Posted 26 February 2014 - 09:41 PM
When I asked my first instructor about getting a wheel for home use, she advised me that the first piece of equipment to buy was a kiln . . . which would allow me to fire either hand-built or wheel-thrown wares. Unless you plan to use the community studio for firing, think about a kiln. As for clay, I'd suggest using commercial clay, especially if you've not made your own clay before and don't have the equipment for mixing/pugging clay made from scratch. Making your own is neat; but it takes time and testing. Might make more sense to use commercial until you are ready for that type of jump and commitment. Home-made glazes are cheaper than commercial, but you will need to invest up front in glaze making gear. I mostly use home-made glazes. Start with a book or two on glaze making -- a much recommended book is Mastering Cone 6 Glazes by John Hesselberth and Ron Roy (available in b/w version, ebook on ipad) -- great basic info on glazes and a great set of recipes to mix. Start with a couple basic recipes rather than overcommit yourself to ones that don't get used. I'd also suggest a good pottery reference book . . . Hamer/Hamer's The Potter's Dictionary of Materials and Techniques (expensive) or Harry Fraser's Ceramic Faults and their remedies (more affordable).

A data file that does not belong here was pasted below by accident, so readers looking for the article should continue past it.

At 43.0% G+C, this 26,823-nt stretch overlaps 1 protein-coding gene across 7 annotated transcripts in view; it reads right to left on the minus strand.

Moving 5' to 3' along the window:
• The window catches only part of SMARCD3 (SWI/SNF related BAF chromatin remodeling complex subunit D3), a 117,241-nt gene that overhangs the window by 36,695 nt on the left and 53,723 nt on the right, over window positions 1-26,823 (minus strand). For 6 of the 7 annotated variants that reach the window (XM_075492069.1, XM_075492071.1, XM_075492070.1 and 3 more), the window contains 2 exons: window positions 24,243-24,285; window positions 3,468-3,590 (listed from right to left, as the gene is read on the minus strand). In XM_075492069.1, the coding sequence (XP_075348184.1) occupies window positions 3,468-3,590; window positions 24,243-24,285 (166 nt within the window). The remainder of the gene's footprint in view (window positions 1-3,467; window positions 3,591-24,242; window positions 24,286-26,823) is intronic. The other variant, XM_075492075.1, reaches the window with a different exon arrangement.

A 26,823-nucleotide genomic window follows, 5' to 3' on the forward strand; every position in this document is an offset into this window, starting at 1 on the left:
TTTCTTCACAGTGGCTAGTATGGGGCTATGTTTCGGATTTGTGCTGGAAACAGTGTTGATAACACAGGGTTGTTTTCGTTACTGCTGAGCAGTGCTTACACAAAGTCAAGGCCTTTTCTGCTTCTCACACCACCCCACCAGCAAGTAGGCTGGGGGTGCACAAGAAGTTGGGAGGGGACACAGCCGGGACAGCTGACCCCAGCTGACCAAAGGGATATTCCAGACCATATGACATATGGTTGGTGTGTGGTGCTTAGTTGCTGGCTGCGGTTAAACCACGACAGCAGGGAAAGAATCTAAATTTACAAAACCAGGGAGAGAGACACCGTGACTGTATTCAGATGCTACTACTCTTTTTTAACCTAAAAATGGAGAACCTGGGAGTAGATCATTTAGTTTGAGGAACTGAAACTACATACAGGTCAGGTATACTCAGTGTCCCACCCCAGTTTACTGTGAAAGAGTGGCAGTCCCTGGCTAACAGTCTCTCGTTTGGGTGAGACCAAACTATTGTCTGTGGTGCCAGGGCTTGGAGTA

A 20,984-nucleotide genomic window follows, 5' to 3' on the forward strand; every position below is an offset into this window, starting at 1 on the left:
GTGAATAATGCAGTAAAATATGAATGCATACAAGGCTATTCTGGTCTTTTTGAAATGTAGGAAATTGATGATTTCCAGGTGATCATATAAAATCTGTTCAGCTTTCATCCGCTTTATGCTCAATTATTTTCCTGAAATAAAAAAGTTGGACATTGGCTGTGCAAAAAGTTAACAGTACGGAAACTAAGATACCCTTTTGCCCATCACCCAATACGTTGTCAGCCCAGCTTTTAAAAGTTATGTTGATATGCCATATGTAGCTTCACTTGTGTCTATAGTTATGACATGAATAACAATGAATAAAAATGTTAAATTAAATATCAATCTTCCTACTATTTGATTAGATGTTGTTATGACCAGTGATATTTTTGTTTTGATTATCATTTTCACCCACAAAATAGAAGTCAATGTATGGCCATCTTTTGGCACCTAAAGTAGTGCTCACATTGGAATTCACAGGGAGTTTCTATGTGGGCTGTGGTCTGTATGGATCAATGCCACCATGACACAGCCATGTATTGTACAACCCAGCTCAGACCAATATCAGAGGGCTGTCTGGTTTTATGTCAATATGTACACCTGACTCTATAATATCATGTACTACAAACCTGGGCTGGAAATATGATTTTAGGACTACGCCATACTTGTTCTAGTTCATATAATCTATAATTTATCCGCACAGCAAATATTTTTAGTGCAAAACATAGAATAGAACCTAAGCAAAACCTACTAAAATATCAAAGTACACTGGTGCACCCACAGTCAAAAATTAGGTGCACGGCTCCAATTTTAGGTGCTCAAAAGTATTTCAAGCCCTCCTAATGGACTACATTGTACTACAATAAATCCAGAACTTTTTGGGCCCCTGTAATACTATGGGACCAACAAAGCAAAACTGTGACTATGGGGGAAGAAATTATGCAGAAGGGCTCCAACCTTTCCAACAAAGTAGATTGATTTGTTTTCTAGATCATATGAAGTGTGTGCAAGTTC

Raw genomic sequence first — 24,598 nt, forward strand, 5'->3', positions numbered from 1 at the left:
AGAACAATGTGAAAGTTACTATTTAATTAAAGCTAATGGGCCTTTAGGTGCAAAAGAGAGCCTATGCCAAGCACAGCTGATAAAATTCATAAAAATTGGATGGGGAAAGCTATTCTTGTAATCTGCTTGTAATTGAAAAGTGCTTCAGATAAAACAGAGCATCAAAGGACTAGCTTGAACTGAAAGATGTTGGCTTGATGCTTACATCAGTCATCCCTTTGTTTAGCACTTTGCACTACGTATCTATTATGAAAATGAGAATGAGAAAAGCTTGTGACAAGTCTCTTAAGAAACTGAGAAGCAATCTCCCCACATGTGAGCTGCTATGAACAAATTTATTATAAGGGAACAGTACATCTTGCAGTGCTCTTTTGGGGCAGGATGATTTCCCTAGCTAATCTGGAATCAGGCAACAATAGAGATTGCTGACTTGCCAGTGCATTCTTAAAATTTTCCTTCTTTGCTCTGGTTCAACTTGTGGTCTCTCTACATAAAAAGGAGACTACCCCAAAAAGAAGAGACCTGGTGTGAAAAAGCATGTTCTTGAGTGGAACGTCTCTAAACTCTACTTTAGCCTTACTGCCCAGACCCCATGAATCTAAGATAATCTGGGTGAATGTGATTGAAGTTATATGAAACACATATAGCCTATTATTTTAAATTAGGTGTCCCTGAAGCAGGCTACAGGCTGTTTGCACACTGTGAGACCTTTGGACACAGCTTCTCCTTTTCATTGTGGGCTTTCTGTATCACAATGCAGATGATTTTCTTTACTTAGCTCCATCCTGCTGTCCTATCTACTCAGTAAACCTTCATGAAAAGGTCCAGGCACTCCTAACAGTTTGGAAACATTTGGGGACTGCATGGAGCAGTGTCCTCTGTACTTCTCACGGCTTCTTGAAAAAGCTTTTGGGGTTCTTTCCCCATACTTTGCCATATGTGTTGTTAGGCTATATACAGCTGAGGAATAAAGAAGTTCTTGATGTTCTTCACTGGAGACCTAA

You might get more suggestions if we knew what type of wares you want to make, firing range (low fire, Cone 6, Cone 10), reduction or oxidation atmosphere, etc. and a bit about your skill level. Are you looking for tools? equipment? books? etc.